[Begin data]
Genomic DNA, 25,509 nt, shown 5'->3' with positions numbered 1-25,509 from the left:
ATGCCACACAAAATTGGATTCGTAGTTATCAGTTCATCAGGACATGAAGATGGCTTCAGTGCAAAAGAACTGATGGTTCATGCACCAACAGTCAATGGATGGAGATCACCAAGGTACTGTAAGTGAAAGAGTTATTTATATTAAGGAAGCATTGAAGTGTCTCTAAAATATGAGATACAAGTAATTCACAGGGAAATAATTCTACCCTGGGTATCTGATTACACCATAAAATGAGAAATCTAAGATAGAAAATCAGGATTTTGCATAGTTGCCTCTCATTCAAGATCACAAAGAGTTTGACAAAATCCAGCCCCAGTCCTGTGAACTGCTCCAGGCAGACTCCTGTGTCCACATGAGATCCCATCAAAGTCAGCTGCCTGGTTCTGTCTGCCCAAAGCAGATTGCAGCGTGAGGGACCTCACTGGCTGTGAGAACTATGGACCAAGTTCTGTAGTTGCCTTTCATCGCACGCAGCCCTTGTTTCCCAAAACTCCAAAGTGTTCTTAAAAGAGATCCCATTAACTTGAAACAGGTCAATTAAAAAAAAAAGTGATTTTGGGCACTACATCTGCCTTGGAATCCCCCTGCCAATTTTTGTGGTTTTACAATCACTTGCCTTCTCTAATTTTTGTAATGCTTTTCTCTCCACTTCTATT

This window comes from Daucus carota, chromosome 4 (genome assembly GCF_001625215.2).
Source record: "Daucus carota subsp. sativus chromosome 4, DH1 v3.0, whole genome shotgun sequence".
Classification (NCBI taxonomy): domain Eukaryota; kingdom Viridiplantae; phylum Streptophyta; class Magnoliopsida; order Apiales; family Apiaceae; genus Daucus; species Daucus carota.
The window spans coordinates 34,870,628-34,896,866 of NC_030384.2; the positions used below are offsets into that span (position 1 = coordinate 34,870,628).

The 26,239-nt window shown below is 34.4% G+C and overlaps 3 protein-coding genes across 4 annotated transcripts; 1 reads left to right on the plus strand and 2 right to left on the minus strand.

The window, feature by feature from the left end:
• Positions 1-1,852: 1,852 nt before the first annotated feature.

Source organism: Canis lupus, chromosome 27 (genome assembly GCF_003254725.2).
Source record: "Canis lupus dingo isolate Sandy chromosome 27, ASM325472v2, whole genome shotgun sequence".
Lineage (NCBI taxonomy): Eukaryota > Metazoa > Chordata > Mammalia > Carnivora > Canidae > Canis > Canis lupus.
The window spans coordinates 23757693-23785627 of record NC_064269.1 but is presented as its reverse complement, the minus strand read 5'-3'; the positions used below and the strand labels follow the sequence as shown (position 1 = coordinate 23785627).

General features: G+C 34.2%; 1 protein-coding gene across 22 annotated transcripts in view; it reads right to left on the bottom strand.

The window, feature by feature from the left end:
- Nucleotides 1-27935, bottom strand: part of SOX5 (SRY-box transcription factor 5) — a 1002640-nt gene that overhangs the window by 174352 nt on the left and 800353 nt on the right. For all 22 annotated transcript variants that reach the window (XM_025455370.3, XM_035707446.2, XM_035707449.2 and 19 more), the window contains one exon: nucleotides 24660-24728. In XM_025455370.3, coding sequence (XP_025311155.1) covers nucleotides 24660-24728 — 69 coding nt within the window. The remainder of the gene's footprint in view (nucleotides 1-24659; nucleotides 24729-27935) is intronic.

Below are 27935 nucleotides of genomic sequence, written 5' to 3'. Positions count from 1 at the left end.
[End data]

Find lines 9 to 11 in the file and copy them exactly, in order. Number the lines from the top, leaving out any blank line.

• Positions 1-1,852: 1,852 nt before the first annotated feature.

Source organism: Canis lupus, chromosome 27 (genome assembly GCF_003254725.2).
Source record: "Canis lupus dingo isolate Sandy chromosome 27, ASM325472v2, whole genome shotgun sequence".